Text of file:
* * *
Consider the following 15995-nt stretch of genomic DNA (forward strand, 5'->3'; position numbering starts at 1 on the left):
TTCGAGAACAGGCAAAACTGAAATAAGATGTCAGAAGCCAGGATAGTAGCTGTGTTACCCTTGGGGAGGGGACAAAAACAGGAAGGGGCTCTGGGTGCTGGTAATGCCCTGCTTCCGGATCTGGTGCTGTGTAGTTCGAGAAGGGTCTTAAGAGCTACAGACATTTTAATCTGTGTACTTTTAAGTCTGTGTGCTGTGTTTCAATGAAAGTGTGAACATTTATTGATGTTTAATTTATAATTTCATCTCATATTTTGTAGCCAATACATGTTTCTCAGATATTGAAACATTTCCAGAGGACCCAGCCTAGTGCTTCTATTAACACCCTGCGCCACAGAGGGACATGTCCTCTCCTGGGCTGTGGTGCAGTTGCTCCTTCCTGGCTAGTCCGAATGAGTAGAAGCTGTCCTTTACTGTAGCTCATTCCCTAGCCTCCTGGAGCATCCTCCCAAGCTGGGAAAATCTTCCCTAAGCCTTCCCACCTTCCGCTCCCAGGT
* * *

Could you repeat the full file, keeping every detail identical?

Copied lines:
Consider the following 15995-nt stretch of genomic DNA (forward strand, 5'->3'; position numbering starts at 1 on the left):
TTCGAGAACAGGCAAAACTGAAATAAGATGTCAGAAGCCAGGATAGTAGCTGTGTTACCCTTGGGGAGGGGACAAAAACAGGAAGGGGCTCTGGGTGCTGGTAATGCCCTGCTTCCGGATCTGGTGCTGTGTAGTTCGAGAAGGGTCTTAAGAGCTACAGACATTTTAATCTGTGTACTTTTAAGTCTGTGTGCTGTGTTTCAATGAAAGTGTGAACATTTATTGATGTTTAATTTATAATTTCATCTCATATTTTGTAGCCAATACATGTTTCTCAGATATTGAAACATTTCCAGAGGACCCAGCCTAGTGCTTCTATTAACACCCTGCGCCACAGAGGGACATGTCCTCTCCTGGGCTGTGGTGCAGTTGCTCCTTCCTGGCTAGTCCGAATGAGTAGAAGCTGTCCTTTACTGTAGCTCATTCCCTAGCCTCCTGGAGCATCCTCCCAAGCTGGGAAAATCTTCCCTAAGCCTTCCCACCTTCCGCTCCCAGGT